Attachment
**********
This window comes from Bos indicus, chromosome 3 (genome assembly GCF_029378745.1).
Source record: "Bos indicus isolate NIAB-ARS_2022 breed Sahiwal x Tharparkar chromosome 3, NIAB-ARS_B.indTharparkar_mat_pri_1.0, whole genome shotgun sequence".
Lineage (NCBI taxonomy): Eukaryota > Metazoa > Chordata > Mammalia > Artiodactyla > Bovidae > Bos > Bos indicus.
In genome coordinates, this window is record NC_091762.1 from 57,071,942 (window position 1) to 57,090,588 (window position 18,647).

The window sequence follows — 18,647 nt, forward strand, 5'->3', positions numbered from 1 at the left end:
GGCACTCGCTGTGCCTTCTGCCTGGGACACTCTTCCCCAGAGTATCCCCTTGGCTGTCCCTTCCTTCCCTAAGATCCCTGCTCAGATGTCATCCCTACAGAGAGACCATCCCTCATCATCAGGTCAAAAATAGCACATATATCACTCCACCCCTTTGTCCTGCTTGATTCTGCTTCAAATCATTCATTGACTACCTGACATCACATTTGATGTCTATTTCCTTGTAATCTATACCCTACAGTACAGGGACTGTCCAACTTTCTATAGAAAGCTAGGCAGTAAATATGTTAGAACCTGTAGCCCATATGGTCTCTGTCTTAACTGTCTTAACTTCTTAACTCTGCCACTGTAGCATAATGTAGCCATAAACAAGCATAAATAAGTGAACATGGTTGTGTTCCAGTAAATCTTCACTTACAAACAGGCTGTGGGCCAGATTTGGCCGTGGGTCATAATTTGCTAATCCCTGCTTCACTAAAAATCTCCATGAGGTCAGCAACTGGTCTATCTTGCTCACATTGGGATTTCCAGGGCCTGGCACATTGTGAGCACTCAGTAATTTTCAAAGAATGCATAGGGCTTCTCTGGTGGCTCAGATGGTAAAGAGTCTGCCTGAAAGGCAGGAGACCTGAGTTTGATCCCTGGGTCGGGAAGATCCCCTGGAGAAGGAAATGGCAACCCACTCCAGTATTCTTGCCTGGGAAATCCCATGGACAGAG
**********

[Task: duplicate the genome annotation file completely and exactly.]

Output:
This window comes from Bos indicus, chromosome 3 (genome assembly GCF_029378745.1).
Source record: "Bos indicus isolate NIAB-ARS_2022 breed Sahiwal x Tharparkar chromosome 3, NIAB-ARS_B.indTharparkar_mat_pri_1.0, whole genome shotgun sequence".
Lineage (NCBI taxonomy): Eukaryota > Metazoa > Chordata > Mammalia > Artiodactyla > Bovidae > Bos > Bos indicus.
In genome coordinates, this window is record NC_091762.1 from 57,071,942 (window position 1) to 57,090,588 (window position 18,647).

The window sequence follows — 18,647 nt, forward strand, 5'->3', positions numbered from 1 at the left end:
GGCACTCGCTGTGCCTTCTGCCTGGGACACTCTTCCCCAGAGTATCCCCTTGGCTGTCCCTTCCTTCCCTAAGATCCCTGCTCAGATGTCATCCCTACAGAGAGACCATCCCTCATCATCAGGTCAAAAATAGCACATATATCACTCCACCCCTTTGTCCTGCTTGATTCTGCTTCAAATCATTCATTGACTACCTGACATCACATTTGATGTCTATTTCCTTGTAATCTATACCCTACAGTACAGGGACTGTCCAACTTTCTATAGAAAGCTAGGCAGTAAATATGTTAGAACCTGTAGCCCATATGGTCTCTGTCTTAACTGTCTTAACTTCTTAACTCTGCCACTGTAGCATAATGTAGCCATAAACAAGCATAAATAAGTGAACATGGTTGTGTTCCAGTAAATCTTCACTTACAAACAGGCTGTGGGCCAGATTTGGCCGTGGGTCATAATTTGCTAATCCCTGCTTCACTAAAAATCTCCATGAGGTCAGCAACTGGTCTATCTTGCTCACATTGGGATTTCCAGGGCCTGGCACATTGTGAGCACTCAGTAATTTTCAAAGAATGCATAGGGCTTCTCTGGTGGCTCAGATGGTAAAGAGTCTGCCTGAAAGGCAGGAGACCTGAGTTTGATCCCTGGGTCGGGAAGATCCCCTGGAGAAGGAAATGGCAACCCACTCCAGTATTCTTGCCTGGGAAATCCCATGGACAGAG